Apple in a bind over its DNS patch?

Company's dilemma may be related to a third party's DNS patch problems.

Updated 2:50 p.m. PDT with comments from security researcher Rich Mogull.

Three weeks after the disclosure of a serious flaw within the Domain Name System (DNS), Apple has yet to patch its MAC OS X operating system, but the company may be able to look to a third party in defense.

In a posting to an Internet newsgroup on Monday, Paul Vixie of the Internet Systems Consortium (ISC) acknowledged that the Berkeley Internet Name Domain (BIND) DNS Server's recent -P1 releases may be unstable for some users. The BIND DNS Server is used on the vast majority of name serving machines on the Internet and provides an openly redistributable reference implementation of the major components of the Domain Name System.

Vixie, one of the researchers briefed in advance of the DNS flaw disclosure by Dan Kaminsky , said that once ISC learned of the problem, it began work immediately on a patch.

However, "during the development cycle we became aware of a potential performance issue on high-traffic recursive servers, defined as those seeing a query volume of greater than 10,000/queries per second. Given the limited time frame and associated risks we chose to finish the patches ASAP and accelerate our work on the next point releases that would address the high-volume server performance concerns."

Vixie underscored that having the DNS patch was more important than worrying about slow server problems. He said that ISC will be releasing versions of 9.3.5-P2, 9.4.2-P2, and 9.5.0-P2 at the end of this week.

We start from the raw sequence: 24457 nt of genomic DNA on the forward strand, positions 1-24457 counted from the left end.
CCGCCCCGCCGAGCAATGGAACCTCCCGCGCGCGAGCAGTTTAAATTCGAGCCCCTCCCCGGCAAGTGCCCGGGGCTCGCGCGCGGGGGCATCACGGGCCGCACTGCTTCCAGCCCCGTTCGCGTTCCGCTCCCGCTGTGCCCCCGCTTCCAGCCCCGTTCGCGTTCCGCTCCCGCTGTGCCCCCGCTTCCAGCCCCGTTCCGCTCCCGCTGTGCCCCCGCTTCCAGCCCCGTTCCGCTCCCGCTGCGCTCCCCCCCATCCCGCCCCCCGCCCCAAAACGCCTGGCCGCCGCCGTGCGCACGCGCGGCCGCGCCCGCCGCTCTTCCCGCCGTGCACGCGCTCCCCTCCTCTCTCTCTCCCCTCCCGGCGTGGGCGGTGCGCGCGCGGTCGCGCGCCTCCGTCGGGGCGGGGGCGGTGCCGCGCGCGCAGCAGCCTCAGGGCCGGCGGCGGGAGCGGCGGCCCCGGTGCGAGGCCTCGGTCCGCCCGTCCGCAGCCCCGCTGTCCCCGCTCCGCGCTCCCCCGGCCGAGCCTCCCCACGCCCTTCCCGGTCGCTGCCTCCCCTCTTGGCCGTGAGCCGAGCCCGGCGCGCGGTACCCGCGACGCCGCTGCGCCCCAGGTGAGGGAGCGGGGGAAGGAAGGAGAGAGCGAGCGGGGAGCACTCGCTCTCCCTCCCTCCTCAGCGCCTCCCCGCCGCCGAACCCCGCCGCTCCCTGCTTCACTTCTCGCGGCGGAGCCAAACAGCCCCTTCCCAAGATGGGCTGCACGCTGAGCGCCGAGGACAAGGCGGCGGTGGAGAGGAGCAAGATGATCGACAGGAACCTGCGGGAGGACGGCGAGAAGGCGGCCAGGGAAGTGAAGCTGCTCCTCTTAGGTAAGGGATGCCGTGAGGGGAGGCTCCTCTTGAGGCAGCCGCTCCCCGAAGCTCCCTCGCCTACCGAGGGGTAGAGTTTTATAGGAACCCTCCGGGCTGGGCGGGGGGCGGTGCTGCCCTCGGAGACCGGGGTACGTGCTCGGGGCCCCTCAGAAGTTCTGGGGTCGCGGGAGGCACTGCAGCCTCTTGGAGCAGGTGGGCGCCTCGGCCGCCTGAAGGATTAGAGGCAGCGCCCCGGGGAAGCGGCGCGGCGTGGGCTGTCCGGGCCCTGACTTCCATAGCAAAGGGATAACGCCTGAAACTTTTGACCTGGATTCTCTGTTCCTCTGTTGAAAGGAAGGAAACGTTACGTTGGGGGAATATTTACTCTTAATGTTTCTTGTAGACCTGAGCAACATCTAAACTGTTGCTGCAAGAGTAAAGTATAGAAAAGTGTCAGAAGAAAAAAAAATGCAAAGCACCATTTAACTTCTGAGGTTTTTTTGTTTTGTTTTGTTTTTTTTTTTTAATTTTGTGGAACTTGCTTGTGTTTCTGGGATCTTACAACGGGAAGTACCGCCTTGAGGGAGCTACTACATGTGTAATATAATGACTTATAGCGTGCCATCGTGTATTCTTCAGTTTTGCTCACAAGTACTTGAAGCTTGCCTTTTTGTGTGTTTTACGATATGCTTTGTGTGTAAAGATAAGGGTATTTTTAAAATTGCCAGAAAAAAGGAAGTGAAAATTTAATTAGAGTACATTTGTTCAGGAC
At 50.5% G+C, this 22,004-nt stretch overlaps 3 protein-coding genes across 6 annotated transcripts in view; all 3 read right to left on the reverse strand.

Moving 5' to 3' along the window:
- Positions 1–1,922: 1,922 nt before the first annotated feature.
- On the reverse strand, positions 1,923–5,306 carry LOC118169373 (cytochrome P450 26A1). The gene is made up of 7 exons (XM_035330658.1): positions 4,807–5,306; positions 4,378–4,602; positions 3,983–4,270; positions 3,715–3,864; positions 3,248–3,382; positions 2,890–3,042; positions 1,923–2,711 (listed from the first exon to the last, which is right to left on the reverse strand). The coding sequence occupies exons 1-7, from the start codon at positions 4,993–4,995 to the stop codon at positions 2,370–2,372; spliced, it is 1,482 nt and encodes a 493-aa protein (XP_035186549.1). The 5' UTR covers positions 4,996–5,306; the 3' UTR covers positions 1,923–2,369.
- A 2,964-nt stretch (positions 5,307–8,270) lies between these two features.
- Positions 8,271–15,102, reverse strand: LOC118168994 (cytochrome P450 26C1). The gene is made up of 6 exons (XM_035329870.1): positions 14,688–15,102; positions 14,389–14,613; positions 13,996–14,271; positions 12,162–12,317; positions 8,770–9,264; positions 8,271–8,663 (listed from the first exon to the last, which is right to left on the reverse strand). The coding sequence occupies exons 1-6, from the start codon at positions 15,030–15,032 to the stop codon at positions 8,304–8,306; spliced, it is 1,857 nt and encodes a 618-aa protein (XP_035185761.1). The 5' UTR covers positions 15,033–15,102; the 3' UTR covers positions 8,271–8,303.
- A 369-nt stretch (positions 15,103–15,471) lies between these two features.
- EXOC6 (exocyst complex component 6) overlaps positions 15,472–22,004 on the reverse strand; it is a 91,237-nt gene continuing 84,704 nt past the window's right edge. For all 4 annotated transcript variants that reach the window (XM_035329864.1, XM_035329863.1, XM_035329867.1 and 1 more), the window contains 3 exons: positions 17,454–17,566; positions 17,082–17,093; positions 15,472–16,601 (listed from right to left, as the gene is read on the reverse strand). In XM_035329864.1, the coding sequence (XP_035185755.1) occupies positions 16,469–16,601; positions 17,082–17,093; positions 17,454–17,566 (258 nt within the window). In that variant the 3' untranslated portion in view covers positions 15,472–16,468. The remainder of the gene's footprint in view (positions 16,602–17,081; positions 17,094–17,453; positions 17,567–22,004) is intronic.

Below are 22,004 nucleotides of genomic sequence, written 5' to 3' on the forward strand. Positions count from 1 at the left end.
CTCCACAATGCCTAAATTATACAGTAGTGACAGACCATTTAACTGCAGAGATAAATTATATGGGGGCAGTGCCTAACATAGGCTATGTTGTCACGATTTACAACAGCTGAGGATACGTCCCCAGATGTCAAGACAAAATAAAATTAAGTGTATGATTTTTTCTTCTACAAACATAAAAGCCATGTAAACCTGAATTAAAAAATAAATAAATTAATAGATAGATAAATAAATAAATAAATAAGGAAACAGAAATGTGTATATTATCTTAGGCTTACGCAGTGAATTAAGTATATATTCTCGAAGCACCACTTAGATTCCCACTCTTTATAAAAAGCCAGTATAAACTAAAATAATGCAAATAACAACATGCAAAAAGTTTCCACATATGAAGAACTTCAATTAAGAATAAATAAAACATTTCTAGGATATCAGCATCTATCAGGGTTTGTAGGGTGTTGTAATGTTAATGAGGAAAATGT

Separately, security researcher Rich Mogull of Securosis.com echoed that having a DNS patch was better than not having one.

In a blog last week co-authored with Glenn Fleishman, Mogull commented on Apple's lack of a patch. He wrote: "Apple uses the popular Internet Systems Consortium BIND DNS server which was one of the first tools patched, but Apple has yet to include the fixed version in Mac OS X Server, despite being notified of vulnerability details early in the process and being informed of the coordinated patch release date."

In an e-mail to CNET News, Mogull said "Apple may be stuck between a rock and a hard place on this one, but they've chosen the worst possible option--remaining silent."

He went on to say that we don't know how the BIND instability affects the Mac OS X Server.

"If it were unstable, my recommendation would be to make a preliminary patch available that those using it as a recursive DNS server can apply. With an active exploit, no patch at all is not a viable option and places customers at high risk. Let the customers make their own risk decision."

Mogull suggests that those savvy with compiling code could still install their own version of 9.5.0-P1 to a Mac OS X Server or "reconfigure those servers to forward DNS requests to alternative platforms, such as BIND on Linux or Unix, or Microsoft servers, until Apple issues a patch."

Current attacks in the wild only affect DNS caching on Web servers, said Mogull in his blog, so desktop MAC OS X users need not be concerned just yet.

Apple had no comment to a request from CNET News regarding the status of a Mac OS X DNS patch.

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Security
About the author

    As CNET's former resident security expert, Robert Vamosi has been interviewed on the BBC, CNN, MSNBC, and other outlets to share his knowledge about the latest online threats and to offer advice on personal and corporate security.

     

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